What NISHIKAWA Co., Ltd., which has been in business for 457 years, did digitally to find out what "customers really think".

Fan marketing, D2C, and other terms vary, but more and more companies are now trying to connect directly with their customers. In this series of interviews with partner companies that practice partner relationship management (PRM), including communities, we will clarify "why direct connection is necessary" and "what companies need to change accordingly. The interviewer is Tatsuo Ishii, Executive Advisor of Kao Corporation, who has long been involved in brand marketing at Kao Corporation.

This issue features NISHIKAWA Co., Ltd., a 457-year-old bedding manufacturer. The company's sleep-themed community site, "Sleep Lab for Everyone"  ("Sleep Labo"), has grown steadily since its launch in 2021, with approximately 8,470 members and an active user rate of approximately 16% as of early October 2023.

What is unique about the company is that it is conspicuously utilizing the opinions of customers who have made contact with the company through its community website in various ways, involving other departments. I have the impression that this is slightly different from the previous JAL, where the focus was on "how to expand outside the company," such as brand recognition and image enhancement through word of mouth.

What kind of efforts are you making to connect with customers, listen to their opinions, and make the most of them? We spoke with Konosuke Sato and Satsuki Nagao of the Marketing Strategy Department, who have been members of the "Sleep Lab" since its launch.

Basically a BtoBtoC company.

--Nishikawa has a physical store and is developing a B-to-C business selling bedding and pillows in person. In other words, you already have a point of contact with your customers. What was the background behind the creation of the "Sleep Lab" as a digital point of contact?

【Sato】 You just said "B to C," but in fact, the basis of our business is "B to B to C." Our wholesale customers are of course the department stores, but what we call the "Nishikawa Chain" is also the "community bedding specialty stores. Our wholesale customers are not only department stores, but also "bedding specialty stores in town," which we call the "Nishikawa Chain. Therefore, we do not seem to have direct contact with our customers.

Originally, we believed that if we made good products, our customers would buy them, but in recent years, with the overflow of information and the increasing number of competitors, this is no longer the case. We need to know more about our customers and communicate more about ourselves. It was in this context that we decided to start directly managed stores in 2004.

But in 2020, we entered the Corona disaster, and a situation arose where we could not serve customers at the store. Therefore, a new department was created called Digital Strategy (at the time), to which Nagao and I were assigned. We conduct various digital communications using our website and Social media, etc. We began to consider a community website as "a place to listen to our customers directly and to deliver our voice to them.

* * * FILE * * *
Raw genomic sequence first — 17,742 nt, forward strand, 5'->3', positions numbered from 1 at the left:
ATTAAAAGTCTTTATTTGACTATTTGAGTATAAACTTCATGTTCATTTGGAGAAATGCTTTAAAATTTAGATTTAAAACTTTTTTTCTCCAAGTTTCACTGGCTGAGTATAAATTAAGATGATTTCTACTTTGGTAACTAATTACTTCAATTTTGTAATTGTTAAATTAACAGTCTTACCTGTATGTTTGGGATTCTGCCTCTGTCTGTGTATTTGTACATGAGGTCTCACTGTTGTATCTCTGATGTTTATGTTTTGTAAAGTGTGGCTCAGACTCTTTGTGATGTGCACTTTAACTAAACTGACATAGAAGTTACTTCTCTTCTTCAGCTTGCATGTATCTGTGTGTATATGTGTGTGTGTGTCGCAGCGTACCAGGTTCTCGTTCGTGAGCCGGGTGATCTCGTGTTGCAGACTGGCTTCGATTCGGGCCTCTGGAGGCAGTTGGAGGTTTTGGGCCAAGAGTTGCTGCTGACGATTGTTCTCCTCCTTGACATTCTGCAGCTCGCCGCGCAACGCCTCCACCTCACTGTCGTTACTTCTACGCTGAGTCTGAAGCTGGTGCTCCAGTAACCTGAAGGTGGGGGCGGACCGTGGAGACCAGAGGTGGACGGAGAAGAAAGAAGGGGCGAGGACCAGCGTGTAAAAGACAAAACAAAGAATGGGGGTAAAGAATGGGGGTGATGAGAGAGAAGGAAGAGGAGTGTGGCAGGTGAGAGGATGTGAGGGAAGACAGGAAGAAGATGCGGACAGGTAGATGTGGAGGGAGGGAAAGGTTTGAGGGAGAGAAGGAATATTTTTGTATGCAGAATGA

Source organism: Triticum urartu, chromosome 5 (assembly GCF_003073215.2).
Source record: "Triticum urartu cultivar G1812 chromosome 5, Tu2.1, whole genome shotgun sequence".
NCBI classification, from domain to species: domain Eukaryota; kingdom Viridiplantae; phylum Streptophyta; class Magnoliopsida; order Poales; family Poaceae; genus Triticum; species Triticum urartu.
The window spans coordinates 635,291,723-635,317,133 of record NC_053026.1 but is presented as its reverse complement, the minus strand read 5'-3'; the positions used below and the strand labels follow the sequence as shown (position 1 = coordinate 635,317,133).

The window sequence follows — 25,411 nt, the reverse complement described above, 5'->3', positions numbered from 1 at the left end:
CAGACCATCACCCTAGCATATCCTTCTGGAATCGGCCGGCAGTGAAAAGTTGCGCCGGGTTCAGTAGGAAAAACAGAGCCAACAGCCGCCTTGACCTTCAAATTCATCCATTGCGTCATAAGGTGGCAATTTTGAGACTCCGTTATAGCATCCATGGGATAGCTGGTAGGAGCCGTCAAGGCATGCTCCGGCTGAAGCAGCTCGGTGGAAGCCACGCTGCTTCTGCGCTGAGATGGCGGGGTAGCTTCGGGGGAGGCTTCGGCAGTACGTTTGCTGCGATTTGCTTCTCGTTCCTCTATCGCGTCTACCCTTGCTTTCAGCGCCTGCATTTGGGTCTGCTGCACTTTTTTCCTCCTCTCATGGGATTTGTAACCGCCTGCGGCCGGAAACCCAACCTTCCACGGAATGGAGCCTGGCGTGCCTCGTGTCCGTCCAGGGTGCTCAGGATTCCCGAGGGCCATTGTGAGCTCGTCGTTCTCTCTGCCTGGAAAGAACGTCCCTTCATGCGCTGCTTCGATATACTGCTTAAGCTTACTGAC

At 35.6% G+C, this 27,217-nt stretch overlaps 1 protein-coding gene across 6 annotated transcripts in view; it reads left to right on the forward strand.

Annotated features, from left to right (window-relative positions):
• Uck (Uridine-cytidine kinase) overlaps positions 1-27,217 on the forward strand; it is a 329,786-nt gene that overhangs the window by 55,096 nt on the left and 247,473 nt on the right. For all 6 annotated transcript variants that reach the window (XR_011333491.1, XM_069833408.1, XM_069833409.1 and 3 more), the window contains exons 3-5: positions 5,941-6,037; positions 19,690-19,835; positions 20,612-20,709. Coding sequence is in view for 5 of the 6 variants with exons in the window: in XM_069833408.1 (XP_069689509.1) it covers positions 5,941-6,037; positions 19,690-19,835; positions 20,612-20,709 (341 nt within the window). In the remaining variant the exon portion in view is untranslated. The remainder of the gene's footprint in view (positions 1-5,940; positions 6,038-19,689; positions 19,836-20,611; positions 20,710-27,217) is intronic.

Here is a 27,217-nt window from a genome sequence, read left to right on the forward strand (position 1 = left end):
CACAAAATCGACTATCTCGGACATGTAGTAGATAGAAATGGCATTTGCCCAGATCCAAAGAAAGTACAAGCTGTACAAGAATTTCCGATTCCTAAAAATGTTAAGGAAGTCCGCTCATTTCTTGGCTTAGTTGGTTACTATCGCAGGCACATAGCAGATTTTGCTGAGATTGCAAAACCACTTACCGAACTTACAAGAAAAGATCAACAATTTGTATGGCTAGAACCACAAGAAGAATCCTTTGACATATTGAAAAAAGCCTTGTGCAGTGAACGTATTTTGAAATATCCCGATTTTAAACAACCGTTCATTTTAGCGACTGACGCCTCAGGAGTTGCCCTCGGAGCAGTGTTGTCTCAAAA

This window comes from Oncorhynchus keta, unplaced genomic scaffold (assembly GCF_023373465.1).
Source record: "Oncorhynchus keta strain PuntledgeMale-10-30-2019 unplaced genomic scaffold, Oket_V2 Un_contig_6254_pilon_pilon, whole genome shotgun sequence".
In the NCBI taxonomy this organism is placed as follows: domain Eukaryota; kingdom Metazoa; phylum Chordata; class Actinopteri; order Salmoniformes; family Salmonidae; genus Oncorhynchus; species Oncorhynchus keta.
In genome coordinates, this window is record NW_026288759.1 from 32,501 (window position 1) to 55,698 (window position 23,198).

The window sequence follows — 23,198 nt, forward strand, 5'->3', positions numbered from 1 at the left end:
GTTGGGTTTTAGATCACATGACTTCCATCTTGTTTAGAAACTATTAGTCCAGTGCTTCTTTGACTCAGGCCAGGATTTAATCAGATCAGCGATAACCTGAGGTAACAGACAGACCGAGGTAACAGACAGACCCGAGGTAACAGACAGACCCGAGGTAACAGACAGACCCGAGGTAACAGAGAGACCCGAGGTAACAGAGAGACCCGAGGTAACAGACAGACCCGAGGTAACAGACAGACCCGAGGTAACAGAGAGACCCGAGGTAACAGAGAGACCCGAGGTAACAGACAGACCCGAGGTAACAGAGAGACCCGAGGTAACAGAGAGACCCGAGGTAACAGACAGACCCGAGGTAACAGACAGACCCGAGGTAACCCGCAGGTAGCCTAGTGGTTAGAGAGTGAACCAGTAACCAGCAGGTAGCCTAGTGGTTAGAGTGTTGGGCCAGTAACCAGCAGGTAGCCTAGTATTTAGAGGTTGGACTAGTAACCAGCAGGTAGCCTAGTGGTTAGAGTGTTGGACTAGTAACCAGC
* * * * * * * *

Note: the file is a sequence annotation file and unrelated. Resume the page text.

NISHIKAWA Co., Ltd. Konosuke Sato, Manager, Marketing Strategy Department, Innovation and Marketing Strategy Division

--Do you feel that connecting digitally has a different meaning from the real contact point, the directly-managed store?

【Sato】 Even though we have directly managed stores, there are only a few of them. They are also biased toward the Kanto region and do not have contacts throughout the country. With digital technology, we can connect with customers beyond such geographical restrictions.

In addition, bedding is not replaced very often. Mr. Ishii probably does not remember when he bought his current futon. In order to get customers to choose again when it is time for their next purchase, it is important not only to connect with them but also to keep connecting with them. This is another reason why we thought a community site would be a good idea.

--I think that even though there is a directly managed store, it is not so frequently visited by a single customer. What do you think about this point from your perspective as a person with sales experience?

【Nagao】 To be honest, it is not so easy to say that we frequently visit department stores and specialty stores. I suspect that even among customers who visit mass merchandisers, there are few who know what each company is offering.

In such a situation, I think the Web connection is very important. Word of mouth from customers is also important to spread the appeal of brands and products. I feel that it is important to have a place to connect not only in the store but also on the web.

NISHIKAWA Co., Ltd. Satsuki Nagao, Marketing Strategy Department, Innovation and Marketing Strategy Division

Sleeping Communities, Not Futons

--Is the ultimate goal of the community to get people to buy bedding?

【Nagao】 It is of course great when a customer purchases a product as a result of the community, but I also believe that there is a "beyond" to it. I think it would be great if, after the purchase, the customer could spread the word through the community or through word-of-mouth sites and spread the enthusiasm even further.

【Sato】 As I mentioned earlier, I think it is important to have continuous contact with people. There are not many people who think about bedding every day, unless it is for work. Usually, people think about changing their bedding when they have a problem or when they move to a new house. It is important that they remember us at that time.

Even if a customer chooses something other than ours after much consideration, we think it's fine if it leads to a better life. However, we would like them to at least include our products as one of their choices. I believe that our main purpose is to create a point of contact and a place for people to be reminded of their choices.